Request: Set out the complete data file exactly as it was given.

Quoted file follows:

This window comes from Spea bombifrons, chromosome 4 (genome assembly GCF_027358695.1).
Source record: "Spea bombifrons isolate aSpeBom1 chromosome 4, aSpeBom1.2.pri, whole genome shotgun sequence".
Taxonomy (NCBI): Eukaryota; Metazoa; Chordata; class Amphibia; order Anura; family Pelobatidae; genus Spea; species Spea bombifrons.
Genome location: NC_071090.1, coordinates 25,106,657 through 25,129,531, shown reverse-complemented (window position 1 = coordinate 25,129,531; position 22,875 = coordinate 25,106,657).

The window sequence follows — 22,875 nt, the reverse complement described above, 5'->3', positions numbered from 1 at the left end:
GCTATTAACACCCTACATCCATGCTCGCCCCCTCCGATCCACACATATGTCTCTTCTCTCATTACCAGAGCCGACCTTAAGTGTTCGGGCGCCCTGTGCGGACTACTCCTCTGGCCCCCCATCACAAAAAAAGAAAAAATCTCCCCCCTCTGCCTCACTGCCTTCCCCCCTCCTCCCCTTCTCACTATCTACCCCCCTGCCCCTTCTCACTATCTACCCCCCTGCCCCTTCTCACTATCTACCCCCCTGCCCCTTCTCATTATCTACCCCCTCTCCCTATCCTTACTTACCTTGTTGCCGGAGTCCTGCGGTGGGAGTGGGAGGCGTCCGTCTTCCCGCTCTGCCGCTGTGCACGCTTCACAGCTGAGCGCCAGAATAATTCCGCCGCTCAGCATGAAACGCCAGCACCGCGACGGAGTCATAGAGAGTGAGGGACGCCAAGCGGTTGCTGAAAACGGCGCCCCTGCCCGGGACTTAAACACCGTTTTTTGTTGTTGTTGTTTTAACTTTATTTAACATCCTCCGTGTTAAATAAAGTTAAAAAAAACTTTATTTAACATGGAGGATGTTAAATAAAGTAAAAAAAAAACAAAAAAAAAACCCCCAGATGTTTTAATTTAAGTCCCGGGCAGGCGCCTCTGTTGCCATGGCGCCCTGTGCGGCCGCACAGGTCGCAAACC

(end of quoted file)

This window comes from Spea bombifrons, chromosome 4 (genome assembly GCF_027358695.1).
Source record: "Spea bombifrons isolate aSpeBom1 chromosome 4, aSpeBom1.2.pri, whole genome shotgun sequence".
Taxonomy (NCBI): Eukaryota; Metazoa; Chordata; class Amphibia; order Anura; family Pelobatidae; genus Spea; species Spea bombifrons.
Genome location: NC_071090.1, coordinates 25,106,657 through 25,129,531, shown reverse-complemented (window position 1 = coordinate 25,129,531; position 22,875 = coordinate 25,106,657).

The window sequence follows — 22,875 nt, the reverse complement described above, 5'->3', positions numbered from 1 at the left end:
GCTATTAACACCCTACATCCATGCTCGCCCCCTCCGATCCACACATATGTCTCTTCTCTCATTACCAGAGCCGACCTTAAGTGTTCGGGCGCCCTGTGCGGACTACTCCTCTGGCCCCCCATCACAAAAAAAGAAAAAATCTCCCCCCTCTGCCTCACTGCCTTCCCCCCTCCTCCCCTTCTCACTATCTACCCCCCTGCCCCTTCTCACTATCTACCCCCCTGCCCCTTCTCACTATCTACCCCCCTGCCCCTTCTCATTATCTACCCCCTCTCCCTATCCTTACTTACCTTGTTGCCGGAGTCCTGCGGTGGGAGTGGGAGGCGTCCGTCTTCCCGCTCTGCCGCTGTGCACGCTTCACAGCTGAGCGCCAGAATAATTCCGCCGCTCAGCATGAAACGCCAGCACCGCGACGGAGTCATAGAGAGTGAGGGACGCCAAGCGGTTGCTGAAAACGGCGCCCCTGCCCGGGACTTAAACACCGTTTTTTGTTGTTGTTGTTTTAACTTTATTTAACATCCTCCGTGTTAAATAAAGTTAAAAAAAACTTTATTTAACATGGAGGATGTTAAATAAAGTAAAAAAAAAACAAAAAAAAAACCCCCAGATGTTTTAATTTAAGTCCCGGGCAGGCGCCTCTGTTGCCATGGCGCCCTGTGCGGCCGCACAGGTCGCAAACC